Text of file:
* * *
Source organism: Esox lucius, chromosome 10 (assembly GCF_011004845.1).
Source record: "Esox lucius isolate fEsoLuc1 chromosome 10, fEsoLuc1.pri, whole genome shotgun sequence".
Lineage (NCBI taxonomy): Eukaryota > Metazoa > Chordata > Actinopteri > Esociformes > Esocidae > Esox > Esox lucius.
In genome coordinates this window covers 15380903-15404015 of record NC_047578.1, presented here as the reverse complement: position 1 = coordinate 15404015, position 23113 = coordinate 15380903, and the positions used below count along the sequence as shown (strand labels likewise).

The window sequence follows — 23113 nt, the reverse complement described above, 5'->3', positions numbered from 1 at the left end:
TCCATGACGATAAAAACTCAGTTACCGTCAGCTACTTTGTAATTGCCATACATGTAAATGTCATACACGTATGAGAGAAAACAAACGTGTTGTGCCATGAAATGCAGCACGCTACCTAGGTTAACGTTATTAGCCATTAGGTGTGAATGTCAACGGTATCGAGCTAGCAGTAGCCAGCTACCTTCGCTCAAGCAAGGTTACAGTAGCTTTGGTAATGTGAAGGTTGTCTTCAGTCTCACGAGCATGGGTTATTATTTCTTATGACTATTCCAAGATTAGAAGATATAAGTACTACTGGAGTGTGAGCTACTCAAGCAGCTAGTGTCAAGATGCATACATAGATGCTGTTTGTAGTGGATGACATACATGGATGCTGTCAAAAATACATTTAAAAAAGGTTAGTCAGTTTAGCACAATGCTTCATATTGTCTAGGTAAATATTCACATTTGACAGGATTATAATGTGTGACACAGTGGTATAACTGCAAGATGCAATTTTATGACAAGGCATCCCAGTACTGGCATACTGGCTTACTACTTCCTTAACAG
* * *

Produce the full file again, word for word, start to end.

Source organism: Esox lucius, chromosome 10 (assembly GCF_011004845.1).
Source record: "Esox lucius isolate fEsoLuc1 chromosome 10, fEsoLuc1.pri, whole genome shotgun sequence".
Lineage (NCBI taxonomy): Eukaryota > Metazoa > Chordata > Actinopteri > Esociformes > Esocidae > Esox > Esox lucius.
In genome coordinates this window covers 15380903-15404015 of record NC_047578.1, presented here as the reverse complement: position 1 = coordinate 15404015, position 23113 = coordinate 15380903, and the positions used below count along the sequence as shown (strand labels likewise).

The window sequence follows — 23113 nt, the reverse complement described above, 5'->3', positions numbered from 1 at the left end:
TCCATGACGATAAAAACTCAGTTACCGTCAGCTACTTTGTAATTGCCATACATGTAAATGTCATACACGTATGAGAGAAAACAAACGTGTTGTGCCATGAAATGCAGCACGCTACCTAGGTTAACGTTATTAGCCATTAGGTGTGAATGTCAACGGTATCGAGCTAGCAGTAGCCAGCTACCTTCGCTCAAGCAAGGTTACAGTAGCTTTGGTAATGTGAAGGTTGTCTTCAGTCTCACGAGCATGGGTTATTATTTCTTATGACTATTCCAAGATTAGAAGATATAAGTACTACTGGAGTGTGAGCTACTCAAGCAGCTAGTGTCAAGATGCATACATAGATGCTGTTTGTAGTGGATGACATACATGGATGCTGTCAAAAATACATTTAAAAAAGGTTAGTCAGTTTAGCACAATGCTTCATATTGTCTAGGTAAATATTCACATTTGACAGGATTATAATGTGTGACACAGTGGTATAACTGCAAGATGCAATTTTATGACAAGGCATCCCAGTACTGGCATACTGGCTTACTACTTCCTTAACAG